My Last Conversation With My Mother

My mum had been in and out of hospitals too many times to count since her breast cancer diagnosis in 2012. On this day last year she was discharged from a hospital for the last time.

December 11 2017 I left the office at 4:20 p.m. and went to Cedars for a glass of wine as I waited for my mum to finish up the discharge process. She got home around 6 p.m. and unbeknownst to anyone she would die 31 hours later. It is surreal how the numbers 13 and 31, mirror images of each other, have been so prominent in my life since my mum died on the 13th.

When I got home one of the first things I asked my mum was how she was feeling. She said she was tired but glad to be home. My nieces were also home so she asked them for their report cards as well as the list of books for the upcoming school year. That was textbook (pun intended) JS. Always putting others first. My half-sister more or less abandoned her daughters so my mum stepped in and cared for them when no one else would. When she got home from the hospital the first thing on her agenda was ensuring the education of my nieces would continue the following year.

We did not speak much with my mum that day. She was tired and I think the last of her energy was spent on my nieces. At around 7 p.m. she said she needed to rest. She made her way to her room and I went back to my place.

And that was it. We had been talking for almost three decades but our last face-to-face conversation lasted approximately one hour. If I had known it was the last time I would ever hear her voice … I do not have the strength to complete that sentence. Just thinking about it makes me feel too many emotions I am unable to process.

Once I was at my place I sent her a WhatsApp message saying:

Welcome home my love. U were missed. Happy holidays warrior queen.

The next morning at 10:17 a.m. I texted her to say good morning and ask how the first night back in her bed was. She did not reply and I never called her. December 12th is a public holiday in Kenya as we celebrate Jamhuri Day. My favourite thing to do on public holidays is day drink so I slept really early that evening.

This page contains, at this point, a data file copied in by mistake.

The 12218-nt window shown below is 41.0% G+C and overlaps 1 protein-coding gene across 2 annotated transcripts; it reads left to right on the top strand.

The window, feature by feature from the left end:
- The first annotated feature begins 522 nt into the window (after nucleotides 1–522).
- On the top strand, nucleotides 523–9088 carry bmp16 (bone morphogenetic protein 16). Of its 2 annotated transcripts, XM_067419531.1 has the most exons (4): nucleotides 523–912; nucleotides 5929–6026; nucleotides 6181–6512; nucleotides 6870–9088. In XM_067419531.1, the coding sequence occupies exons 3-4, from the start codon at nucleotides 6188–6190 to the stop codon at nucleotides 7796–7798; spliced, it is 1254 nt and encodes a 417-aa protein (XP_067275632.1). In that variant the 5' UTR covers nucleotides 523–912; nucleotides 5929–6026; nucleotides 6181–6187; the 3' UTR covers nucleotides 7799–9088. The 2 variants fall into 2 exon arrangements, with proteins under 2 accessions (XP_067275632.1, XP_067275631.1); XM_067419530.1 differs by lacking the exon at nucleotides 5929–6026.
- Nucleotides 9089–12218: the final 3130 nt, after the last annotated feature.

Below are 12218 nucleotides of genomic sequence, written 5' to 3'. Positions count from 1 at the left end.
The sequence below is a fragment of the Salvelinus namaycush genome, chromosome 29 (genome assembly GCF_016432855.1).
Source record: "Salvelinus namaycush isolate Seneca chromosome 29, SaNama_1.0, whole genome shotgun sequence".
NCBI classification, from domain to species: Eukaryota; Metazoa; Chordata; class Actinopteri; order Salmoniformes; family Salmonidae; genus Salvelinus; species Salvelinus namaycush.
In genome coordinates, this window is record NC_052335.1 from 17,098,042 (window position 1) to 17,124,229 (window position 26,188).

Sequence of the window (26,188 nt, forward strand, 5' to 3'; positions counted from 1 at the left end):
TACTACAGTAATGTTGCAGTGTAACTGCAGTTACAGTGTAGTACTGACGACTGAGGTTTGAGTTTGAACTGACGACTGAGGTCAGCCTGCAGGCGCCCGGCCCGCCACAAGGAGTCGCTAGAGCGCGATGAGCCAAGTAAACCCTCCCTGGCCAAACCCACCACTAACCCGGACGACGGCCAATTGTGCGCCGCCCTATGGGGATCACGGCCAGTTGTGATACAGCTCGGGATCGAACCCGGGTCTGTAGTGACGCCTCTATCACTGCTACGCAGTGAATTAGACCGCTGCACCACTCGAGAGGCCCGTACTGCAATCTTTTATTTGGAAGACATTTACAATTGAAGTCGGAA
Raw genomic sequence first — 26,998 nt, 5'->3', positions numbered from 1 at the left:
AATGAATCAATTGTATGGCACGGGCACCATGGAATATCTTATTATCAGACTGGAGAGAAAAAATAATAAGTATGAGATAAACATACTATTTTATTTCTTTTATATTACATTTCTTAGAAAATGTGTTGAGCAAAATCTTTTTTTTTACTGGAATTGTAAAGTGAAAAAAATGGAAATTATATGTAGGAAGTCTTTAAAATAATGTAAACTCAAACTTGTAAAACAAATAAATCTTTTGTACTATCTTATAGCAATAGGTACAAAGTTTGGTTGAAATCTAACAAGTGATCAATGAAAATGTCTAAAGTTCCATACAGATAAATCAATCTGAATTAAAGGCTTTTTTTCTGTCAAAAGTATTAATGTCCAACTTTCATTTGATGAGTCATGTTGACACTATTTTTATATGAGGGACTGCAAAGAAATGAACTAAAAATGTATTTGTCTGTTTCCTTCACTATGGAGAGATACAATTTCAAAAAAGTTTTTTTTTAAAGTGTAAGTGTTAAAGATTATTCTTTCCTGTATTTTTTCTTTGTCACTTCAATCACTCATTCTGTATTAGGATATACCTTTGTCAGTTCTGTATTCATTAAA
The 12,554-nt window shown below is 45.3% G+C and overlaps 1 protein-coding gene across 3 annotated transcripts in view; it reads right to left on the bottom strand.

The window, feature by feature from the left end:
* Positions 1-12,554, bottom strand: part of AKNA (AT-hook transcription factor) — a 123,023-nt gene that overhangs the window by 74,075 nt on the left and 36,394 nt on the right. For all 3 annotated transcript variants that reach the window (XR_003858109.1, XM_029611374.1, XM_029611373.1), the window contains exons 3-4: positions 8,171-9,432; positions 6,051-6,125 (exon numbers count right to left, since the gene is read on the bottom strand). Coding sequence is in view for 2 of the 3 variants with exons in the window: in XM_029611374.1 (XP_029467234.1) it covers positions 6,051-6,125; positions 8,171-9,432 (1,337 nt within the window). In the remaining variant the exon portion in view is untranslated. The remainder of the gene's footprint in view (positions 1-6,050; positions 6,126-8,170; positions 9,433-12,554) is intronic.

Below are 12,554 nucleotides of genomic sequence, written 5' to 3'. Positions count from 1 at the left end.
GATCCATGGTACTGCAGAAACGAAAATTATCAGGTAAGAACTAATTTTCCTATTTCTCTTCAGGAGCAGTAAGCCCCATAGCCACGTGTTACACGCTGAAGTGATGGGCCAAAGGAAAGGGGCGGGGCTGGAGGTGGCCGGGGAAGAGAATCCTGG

At 0:58 a.m. my brother called me to inform me they are rushing/have rushed mum to the hospital. At 1:07 a.m. one of my aunts called and even before I picked up the phone I knew my mum was dead. The tone and urgency in her voice as she asked me to make my way to the hospital confirmed it.

The next morning my BFF came to help me with getting the burial permit and … absorbing it all I guess. She has also lost her mum to breast cancer so she was exactly who I needed at that moment. I told her that I had texted my mum the day before but she did not reply and I never bothered to call her as I was day drinking. I was struggling with the fact that if only I called her then we might have had a more meaningful last conversation. My BFF immediately told me to cut that shit out. Of course she did not put it like that. But she told me that I cannot allow myself to think like that because it will only lead me down a never-ending spiral of guilt that I could not afford in that moment or ever. With those words I snapped out of it. The thought did not immediately go away forever though. It crept into my mind a couple of times in the weeks following her death but I refused to let the guilt in.

My mum and I had been talking for almost three decades and as I got older I became one of her closest confidants; she told me things she never told anyone else. I choose to remember that rather than the fact we barely spoke on this day last year. After all I could not have known she would die 31 hours after she got home.

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